The approximate cost for a basic set-up should be between $200 – $600 and (depending on your budget and how much you DIY) the breakdown is as follows:

  • Chickens – 2 x chickens @ $16 = $32;

  • House – $200 to $500 (depending on materials and make eg mobile tractor will cost closer to $500 and home built or static will be less my chicken shed is a good option and you can purchase the same type from eBay here);

  • Pen – $50 to $200 (unless already incorporated in the house as part of a mobile);

  • Drinker and feeders (standard) – $10 to $15 each; and

  • Mite dust and worming solution (12 months) – $26.

As you can see the set-up costs for a couple of chickens aren’t too bad. Compared to people buying and keeping bunnies, guinea pigs, cats, dogs, and many other animals, chickens are very similar as far as pets go plus you're blessed with an egg everyday (well most days).

Chicken feed – Ongoing costs to keep a few chooks is certainly better value than some other pets. A large bag of layer pellets (20 kilos or 44 pounds), which is a complete food for chickens, costs around $13 – $21 and should last at least 4 – 6 weeks meaning the cost to maintain your birds is pretty minimal. More on the cost justification later (in part 2), but I'd like to elaborate on the six requirements for keeping chickens next.

chickens freerange Chickens

Chickens (I'm talking about layer hens primarily) are fantastic animals to keep. They are clever, adaptive, learn things, and in time get to know and trust you. In fact, they can get so tame it becomes a nuisance at times because they have a habit of getting in the way just when you don't want them around. Often, I have had to round up the chickens and shut them in the pen just so I could get some work done. And, they are smart enough to know when you are going to shut them away… then they go from tame to bloody hard to catch!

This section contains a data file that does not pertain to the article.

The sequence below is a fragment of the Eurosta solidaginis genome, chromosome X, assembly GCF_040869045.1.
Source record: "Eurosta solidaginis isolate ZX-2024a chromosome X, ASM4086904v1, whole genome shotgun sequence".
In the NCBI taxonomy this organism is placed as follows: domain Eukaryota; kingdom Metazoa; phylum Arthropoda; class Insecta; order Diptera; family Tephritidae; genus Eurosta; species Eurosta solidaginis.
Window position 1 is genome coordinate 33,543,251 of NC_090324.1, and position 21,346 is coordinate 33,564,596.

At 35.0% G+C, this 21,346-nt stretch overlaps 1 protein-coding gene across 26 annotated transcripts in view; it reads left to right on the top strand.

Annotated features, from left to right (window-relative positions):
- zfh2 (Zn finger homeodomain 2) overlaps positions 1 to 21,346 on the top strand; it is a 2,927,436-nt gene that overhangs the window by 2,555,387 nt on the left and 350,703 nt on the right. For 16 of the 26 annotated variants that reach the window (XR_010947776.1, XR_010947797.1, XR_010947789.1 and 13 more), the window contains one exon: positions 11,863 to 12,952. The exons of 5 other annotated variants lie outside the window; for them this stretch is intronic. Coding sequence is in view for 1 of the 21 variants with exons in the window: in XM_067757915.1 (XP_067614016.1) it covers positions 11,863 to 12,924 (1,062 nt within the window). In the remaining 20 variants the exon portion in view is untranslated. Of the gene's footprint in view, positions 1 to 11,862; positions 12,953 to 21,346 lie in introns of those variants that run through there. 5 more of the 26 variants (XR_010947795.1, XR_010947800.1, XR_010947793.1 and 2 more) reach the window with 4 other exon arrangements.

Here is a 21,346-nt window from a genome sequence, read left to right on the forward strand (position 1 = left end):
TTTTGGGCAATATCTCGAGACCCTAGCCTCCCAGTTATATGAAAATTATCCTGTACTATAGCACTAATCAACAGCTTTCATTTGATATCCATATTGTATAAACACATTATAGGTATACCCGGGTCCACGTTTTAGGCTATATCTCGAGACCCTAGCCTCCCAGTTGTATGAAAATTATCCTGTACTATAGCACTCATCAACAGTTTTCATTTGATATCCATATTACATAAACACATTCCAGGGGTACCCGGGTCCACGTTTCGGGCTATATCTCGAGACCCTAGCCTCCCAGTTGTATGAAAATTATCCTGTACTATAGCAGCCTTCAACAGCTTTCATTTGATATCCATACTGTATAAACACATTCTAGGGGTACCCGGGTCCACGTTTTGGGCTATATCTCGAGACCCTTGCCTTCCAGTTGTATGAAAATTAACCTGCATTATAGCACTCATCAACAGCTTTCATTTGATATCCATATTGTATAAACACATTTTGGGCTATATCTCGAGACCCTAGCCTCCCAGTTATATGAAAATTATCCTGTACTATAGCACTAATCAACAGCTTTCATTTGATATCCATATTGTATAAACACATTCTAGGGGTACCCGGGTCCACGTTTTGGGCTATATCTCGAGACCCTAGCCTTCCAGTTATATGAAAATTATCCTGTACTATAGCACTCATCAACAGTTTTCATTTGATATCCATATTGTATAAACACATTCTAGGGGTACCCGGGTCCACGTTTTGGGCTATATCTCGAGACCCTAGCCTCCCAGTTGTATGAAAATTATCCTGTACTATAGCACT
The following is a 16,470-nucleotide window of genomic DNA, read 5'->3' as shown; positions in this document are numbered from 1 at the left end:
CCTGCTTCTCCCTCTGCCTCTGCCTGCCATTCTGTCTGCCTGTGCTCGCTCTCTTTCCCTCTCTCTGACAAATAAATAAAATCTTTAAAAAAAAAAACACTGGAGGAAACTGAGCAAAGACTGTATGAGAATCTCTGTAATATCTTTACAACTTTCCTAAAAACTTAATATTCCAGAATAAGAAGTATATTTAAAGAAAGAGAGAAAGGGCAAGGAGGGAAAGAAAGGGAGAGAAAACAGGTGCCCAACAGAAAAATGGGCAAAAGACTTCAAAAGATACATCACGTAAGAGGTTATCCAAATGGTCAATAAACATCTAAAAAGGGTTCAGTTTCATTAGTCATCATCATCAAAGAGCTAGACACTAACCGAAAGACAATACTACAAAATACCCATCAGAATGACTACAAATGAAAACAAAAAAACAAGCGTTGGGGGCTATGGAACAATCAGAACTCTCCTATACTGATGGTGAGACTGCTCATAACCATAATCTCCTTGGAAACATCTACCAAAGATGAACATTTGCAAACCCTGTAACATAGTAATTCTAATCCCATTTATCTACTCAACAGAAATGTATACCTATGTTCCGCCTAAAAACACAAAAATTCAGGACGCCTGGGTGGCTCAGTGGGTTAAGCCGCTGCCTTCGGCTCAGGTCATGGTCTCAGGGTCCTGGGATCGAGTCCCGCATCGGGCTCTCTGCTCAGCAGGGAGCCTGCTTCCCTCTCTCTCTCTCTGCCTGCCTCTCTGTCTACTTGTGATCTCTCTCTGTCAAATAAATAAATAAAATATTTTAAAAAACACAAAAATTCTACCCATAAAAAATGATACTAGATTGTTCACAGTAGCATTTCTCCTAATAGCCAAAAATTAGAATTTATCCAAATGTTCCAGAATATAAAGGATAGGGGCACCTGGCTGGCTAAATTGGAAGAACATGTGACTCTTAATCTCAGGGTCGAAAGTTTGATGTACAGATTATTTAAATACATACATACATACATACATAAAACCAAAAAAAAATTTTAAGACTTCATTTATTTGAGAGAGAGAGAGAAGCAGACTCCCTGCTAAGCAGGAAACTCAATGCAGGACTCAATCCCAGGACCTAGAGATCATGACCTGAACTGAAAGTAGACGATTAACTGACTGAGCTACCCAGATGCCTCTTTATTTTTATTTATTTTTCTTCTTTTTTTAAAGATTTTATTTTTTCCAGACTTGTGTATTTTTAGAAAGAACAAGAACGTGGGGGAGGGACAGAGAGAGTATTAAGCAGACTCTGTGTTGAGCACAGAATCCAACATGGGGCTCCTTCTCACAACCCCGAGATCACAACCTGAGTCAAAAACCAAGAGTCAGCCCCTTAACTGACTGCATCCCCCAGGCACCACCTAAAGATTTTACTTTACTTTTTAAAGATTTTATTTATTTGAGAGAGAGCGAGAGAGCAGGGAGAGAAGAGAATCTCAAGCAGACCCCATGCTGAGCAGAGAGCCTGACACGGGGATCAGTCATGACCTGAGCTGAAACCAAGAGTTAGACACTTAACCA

Chickens are greedy animals and they always think you have something better to give them each time you visit. They watch your hands like Indonesian monkeys and will follow and hassle you until they know for sure you have nothing more to give.

Chickens are usually quiet unless they're in a fight, get attacked or stalked by something, or laying an egg. On all of these occasions they can be fairly noisy but they generally never hurt each other when sorting the “pecking order,” if a predator is around or attacking you want to know anyway, and the egg laying cluckery only lasts 30 seconds or so.

Chickens can be destructive. If you think dogs only dig holes then you'll be in for a shock when you see what a chicken can do to a patch of soil – it surprised me greatly the first time I saw it. Chooks like to scratch (we know that) but they also like to dust bath and to do the dusting they sit on the ground and dig away throwing dirt until there's a hole as big as themselves. A few chickens shouldn't make too much mess but several can turn quite a large grassed area into a moonscape if you let them.